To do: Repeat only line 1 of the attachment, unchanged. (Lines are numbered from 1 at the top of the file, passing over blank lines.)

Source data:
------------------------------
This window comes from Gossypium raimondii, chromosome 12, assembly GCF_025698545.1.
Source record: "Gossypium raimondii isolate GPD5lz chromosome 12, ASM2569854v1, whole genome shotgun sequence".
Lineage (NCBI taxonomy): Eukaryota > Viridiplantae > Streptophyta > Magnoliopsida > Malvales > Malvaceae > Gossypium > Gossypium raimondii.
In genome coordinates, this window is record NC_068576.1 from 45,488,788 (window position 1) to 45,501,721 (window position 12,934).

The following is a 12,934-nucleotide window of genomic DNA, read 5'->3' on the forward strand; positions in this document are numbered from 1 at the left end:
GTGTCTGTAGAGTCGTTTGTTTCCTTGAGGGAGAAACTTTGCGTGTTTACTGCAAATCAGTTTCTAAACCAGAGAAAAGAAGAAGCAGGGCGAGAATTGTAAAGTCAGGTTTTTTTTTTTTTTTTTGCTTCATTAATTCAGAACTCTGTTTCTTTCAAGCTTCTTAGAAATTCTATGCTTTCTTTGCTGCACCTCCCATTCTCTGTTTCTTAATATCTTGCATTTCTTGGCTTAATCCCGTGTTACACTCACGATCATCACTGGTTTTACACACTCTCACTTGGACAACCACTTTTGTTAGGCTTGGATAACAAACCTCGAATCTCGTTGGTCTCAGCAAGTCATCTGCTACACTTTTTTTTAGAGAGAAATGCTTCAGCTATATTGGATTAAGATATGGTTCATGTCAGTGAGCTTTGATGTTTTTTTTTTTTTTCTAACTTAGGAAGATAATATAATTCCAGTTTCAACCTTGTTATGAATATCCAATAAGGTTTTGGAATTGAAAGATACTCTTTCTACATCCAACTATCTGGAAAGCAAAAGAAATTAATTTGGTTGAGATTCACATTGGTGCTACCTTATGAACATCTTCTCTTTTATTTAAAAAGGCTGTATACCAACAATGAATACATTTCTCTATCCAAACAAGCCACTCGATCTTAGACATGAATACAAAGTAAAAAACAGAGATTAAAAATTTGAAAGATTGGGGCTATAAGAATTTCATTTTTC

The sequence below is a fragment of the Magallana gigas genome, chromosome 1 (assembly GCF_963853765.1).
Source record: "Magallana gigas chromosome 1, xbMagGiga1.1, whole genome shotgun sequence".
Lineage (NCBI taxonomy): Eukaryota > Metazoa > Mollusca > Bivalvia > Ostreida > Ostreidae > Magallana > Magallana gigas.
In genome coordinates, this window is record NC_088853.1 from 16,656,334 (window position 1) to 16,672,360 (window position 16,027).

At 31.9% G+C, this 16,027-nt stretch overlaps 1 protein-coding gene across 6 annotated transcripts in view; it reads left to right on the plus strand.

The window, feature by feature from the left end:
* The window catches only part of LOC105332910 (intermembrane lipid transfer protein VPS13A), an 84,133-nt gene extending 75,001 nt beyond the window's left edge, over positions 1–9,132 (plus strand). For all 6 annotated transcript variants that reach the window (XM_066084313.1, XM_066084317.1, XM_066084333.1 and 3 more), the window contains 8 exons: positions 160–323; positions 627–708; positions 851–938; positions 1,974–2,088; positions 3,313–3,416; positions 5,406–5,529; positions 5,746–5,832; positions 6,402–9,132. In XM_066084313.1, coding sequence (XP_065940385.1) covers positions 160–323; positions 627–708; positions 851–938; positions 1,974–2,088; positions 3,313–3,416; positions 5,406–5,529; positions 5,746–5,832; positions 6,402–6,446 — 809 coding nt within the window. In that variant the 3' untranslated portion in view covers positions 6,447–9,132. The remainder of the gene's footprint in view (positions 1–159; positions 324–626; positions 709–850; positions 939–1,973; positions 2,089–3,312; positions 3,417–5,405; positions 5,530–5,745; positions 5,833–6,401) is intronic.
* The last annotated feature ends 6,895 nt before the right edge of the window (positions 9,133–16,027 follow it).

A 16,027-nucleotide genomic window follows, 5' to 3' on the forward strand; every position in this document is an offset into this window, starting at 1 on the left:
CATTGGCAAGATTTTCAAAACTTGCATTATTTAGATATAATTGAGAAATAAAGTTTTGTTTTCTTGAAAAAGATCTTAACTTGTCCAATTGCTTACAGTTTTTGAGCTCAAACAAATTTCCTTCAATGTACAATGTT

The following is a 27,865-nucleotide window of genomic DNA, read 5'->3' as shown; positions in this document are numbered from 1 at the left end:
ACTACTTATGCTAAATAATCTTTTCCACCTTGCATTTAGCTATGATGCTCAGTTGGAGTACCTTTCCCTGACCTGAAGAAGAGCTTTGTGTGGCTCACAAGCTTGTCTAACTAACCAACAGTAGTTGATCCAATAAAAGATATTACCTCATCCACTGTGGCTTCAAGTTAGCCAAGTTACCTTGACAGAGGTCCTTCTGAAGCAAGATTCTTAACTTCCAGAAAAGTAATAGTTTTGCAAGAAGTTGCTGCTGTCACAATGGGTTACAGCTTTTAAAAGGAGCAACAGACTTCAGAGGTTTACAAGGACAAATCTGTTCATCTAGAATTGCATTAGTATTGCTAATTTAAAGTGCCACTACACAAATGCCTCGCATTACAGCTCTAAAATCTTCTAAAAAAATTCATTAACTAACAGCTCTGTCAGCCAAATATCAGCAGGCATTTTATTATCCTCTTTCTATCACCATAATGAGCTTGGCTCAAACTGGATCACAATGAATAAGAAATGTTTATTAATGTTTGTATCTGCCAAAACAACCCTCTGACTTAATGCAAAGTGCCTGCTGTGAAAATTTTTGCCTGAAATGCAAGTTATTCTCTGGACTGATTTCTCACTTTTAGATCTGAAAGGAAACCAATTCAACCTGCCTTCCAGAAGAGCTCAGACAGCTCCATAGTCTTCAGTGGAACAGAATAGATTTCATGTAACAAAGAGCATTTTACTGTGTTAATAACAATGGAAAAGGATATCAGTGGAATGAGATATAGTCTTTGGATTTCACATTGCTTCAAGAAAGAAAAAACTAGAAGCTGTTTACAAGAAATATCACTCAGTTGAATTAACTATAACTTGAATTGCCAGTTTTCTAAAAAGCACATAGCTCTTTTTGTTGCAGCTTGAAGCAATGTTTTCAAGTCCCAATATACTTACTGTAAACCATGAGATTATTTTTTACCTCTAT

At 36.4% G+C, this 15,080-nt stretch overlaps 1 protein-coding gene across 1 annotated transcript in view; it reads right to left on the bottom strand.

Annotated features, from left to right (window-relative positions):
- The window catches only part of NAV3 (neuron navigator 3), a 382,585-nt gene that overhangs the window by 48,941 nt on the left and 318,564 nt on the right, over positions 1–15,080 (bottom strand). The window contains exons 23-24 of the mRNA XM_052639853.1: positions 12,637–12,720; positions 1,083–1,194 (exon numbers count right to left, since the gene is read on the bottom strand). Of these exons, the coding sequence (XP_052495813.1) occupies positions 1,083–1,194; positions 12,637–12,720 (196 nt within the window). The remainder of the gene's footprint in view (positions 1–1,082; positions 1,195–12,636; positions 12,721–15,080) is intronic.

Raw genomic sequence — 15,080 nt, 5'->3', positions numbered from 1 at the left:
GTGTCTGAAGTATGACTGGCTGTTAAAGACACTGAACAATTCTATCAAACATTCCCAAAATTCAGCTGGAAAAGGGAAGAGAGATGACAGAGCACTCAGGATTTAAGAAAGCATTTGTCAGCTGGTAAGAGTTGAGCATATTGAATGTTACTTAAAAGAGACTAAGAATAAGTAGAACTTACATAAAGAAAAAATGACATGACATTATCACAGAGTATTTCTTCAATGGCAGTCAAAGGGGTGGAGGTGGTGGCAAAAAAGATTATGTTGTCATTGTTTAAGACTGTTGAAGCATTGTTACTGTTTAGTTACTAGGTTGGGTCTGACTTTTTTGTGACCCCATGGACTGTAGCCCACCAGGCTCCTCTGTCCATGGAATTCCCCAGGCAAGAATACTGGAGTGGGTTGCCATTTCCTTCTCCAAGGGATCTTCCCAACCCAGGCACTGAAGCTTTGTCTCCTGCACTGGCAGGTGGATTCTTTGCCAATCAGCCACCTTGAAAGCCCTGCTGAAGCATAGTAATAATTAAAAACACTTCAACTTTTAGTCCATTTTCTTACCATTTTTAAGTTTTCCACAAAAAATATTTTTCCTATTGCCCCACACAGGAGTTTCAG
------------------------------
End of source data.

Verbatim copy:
This window comes from Gossypium raimondii, chromosome 12, assembly GCF_025698545.1.